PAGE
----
Friday, 22 June 2012
Boystown 4: A Time For Secrets by Marshall Thornton
This book follows on almost directly from book three. Nick Nowack, our PI hero, is employed by a man, Ronnie, who helped to save Nick and his lover (now ex-lover) Daniel when they were attacked in a gay bashing. Ronnie asks Nick to find the whereabouts of an old lover of his, Vernon. It seems like a simple case but actually turns out to be a huge, dangerous mess for Nick when he discovers the reasons why Ronnie wants to find Vernon. Nick is torn between avenging the deaths of three men, or staying out of a case which could get him killed.
One of the main plus points of this being a full length novel is that there is a balance between the case and Nick's personal life. In the other books the case seemed to take up most of the pages with Nick's relationship with Harker given little time to grow, but here we find out much more about Nick and Harker. It meant that Nick's feelings for Harker were also explored in greater depth making Nick seem much less cold-hearted than he may have appeared in earlier books. Nick is finally admitting that he loves Harker, and isn't coping too well over the fact that Harker has been diagnosed with GRID (Gay Related Immune Deficiency) - something which has been signposted since book 2. Nick is trying to do his usual thing of pretending he doesn't care, and sleeping around whenever the chance arises. However, it's becoming clear to the reader that these trysts are becoming increasingly tawdry and unfulfilling for Nick, and I've liked the clever way that the author is showing this slight change in Nick, through comparing the opportunistic sex with the tender and loving kind found between Nick and Harker. We are introduced to a new character in the form of journalist, Christian, who gives Nick a sour taste of his own medicine when Christian attaches himself to Harker. Those scenes made me smile in a wry fashion, as even Nick can see the hypocrisy in his feelings about this.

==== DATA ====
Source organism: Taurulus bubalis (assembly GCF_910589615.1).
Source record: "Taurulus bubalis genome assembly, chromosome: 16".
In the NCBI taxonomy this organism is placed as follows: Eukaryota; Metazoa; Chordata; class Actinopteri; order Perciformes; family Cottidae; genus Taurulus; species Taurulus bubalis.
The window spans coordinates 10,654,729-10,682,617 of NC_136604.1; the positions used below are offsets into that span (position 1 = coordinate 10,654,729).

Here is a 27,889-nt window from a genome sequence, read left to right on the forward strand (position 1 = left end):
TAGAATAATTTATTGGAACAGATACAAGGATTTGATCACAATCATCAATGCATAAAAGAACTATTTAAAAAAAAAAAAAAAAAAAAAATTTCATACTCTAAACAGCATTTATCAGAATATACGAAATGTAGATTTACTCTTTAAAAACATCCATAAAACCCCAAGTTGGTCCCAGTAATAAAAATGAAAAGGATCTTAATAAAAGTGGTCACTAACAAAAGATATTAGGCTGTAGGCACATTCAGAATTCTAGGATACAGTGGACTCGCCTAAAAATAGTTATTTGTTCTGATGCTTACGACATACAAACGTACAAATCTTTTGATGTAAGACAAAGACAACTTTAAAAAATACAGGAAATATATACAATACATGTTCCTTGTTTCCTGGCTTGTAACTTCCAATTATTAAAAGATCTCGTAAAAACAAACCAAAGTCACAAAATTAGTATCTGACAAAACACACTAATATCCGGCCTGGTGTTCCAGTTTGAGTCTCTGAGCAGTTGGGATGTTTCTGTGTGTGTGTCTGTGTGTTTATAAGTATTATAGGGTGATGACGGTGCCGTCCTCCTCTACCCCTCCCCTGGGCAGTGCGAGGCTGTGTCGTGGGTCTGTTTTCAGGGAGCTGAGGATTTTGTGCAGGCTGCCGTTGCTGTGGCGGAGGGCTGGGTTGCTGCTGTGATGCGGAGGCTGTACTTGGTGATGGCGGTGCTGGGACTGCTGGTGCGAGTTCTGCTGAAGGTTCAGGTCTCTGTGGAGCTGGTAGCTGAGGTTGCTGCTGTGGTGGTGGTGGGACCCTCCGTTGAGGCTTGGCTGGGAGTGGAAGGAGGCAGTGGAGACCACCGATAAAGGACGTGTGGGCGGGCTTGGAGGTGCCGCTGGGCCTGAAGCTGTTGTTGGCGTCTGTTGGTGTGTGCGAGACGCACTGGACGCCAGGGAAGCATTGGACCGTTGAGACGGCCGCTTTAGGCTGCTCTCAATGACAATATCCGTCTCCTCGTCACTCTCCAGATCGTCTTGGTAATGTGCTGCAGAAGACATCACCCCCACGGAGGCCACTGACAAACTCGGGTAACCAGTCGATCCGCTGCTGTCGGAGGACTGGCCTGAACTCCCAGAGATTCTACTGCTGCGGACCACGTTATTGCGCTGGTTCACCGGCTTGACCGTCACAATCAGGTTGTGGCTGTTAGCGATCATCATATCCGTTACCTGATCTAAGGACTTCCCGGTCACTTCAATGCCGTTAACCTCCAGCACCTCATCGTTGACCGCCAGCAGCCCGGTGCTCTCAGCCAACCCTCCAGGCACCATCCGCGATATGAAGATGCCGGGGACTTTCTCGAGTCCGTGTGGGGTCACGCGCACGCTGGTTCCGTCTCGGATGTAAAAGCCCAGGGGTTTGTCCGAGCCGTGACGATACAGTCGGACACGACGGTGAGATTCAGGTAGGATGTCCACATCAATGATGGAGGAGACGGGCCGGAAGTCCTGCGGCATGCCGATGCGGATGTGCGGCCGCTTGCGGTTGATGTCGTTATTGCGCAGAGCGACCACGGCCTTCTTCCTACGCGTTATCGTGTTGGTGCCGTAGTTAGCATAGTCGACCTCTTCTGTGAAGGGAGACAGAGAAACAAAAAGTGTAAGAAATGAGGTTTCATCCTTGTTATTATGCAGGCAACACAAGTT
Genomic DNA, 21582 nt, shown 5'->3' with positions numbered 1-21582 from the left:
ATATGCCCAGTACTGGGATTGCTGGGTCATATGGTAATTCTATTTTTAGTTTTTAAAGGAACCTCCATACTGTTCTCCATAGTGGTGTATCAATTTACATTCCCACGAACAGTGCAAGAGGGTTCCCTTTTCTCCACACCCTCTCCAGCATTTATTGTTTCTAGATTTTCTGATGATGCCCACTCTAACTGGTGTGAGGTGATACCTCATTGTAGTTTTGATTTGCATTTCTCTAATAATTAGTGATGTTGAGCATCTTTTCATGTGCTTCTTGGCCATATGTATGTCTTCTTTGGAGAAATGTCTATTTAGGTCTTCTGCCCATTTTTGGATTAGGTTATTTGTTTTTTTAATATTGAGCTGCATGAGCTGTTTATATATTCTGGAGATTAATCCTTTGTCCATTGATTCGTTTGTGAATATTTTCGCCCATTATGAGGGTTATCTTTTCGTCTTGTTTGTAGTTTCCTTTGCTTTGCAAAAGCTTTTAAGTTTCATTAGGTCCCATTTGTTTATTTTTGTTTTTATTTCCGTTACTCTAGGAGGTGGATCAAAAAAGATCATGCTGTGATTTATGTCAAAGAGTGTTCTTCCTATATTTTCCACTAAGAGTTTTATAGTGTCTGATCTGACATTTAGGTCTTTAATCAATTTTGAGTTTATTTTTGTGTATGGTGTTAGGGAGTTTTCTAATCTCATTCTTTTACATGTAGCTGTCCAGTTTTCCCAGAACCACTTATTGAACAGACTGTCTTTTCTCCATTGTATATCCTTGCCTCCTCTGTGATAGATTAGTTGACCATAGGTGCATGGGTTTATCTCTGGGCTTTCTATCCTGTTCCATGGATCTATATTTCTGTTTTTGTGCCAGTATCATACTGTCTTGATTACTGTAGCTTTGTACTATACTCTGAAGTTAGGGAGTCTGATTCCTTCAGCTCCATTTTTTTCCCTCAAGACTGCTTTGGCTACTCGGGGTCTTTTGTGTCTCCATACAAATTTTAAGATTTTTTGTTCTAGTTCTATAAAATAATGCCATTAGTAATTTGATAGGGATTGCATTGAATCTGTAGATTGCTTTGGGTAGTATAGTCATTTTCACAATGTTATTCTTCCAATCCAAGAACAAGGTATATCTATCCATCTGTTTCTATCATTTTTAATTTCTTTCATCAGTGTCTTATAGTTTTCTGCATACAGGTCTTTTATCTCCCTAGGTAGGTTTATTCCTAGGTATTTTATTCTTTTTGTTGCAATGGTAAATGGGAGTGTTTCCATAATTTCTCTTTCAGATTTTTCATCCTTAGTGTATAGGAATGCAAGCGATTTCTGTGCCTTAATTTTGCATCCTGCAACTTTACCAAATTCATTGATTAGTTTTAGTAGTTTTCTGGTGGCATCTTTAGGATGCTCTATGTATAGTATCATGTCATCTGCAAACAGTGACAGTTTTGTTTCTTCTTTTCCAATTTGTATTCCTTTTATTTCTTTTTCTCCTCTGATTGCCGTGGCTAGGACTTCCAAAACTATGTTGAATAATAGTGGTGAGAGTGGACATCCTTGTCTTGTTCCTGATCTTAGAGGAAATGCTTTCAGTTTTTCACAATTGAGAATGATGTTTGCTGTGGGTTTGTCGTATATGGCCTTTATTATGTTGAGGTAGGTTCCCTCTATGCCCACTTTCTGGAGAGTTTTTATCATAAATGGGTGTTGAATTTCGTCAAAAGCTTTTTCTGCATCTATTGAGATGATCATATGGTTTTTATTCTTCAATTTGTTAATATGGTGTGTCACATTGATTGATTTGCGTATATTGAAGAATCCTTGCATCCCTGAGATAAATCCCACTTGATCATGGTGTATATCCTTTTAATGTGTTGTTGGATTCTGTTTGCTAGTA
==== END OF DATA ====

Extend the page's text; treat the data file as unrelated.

As always the eighties setting is vividly realised, although this time less through description of setting and fashion and more through the attitudes shown in the characters. Politics and corruption in particular are highlighted in the book, especially police brutality, with many of the stumbling blocks that Nick faces being due to the actions and ignorance of those who profess to protect the innocent. It gave me a very different view of the 80's than I experienced and at times frustrated me as much as Nick.
The case itself was another plus point, with the longer format allowing things to unfold slowly. Like the previous books I was exhausted on Nick's behalf as he pounds the streets, looking for clues. The amount of leg work which had to be done then just to find someone seemed overwhelming in the face of today's technology when Googling a person will find more information in seconds than it took Nick to find in several days. I enjoyed watching Nick puzzle through things and also weigh up how much his conscience could allow him to continue with the case or not. Often Nick comes across as heartless, self-seeking and cynical, but here we see that he is also dogged and moral. It made me warm to him more than I have in previous stories.
One final thing I liked about this book is that we get to see Nick being vulnerable. There were several scenes where he allows his emotions to surface, for example talking to his friend Ross about Harker, or seeing his Dad for the first time in three years, that made him wholly human. His confusion about being a couple and doing couply things is also another point where he seems less cold as do his feelings for Harker, his loyalty and fear for the future. This development in Nick showed a side to him which is increasing my admiration for him as a character, and my admiration for the author who is slowly changing Nick through each subsequent book. Marvellous.
Overall, if you're a fan of the Boystown series then this is a must read. You could even start with this book if you've not read any of the previous books because the only continuity problem would be Nick's relationship with Harker which could be easily picked up. Be warned though, you'll want to pick up the rest of this series once you read this! As for me, Nick is fast becoming one of my favourite detective characters. The fact that we are seeing chinks in that tough, rough, cynical exterior only makes me like him all the more and I shall look forward to seeing more of him in the next book in the series. Until then, I highly recommend A Time For Secrets with a grade of Excellent.
Buy this book HERE.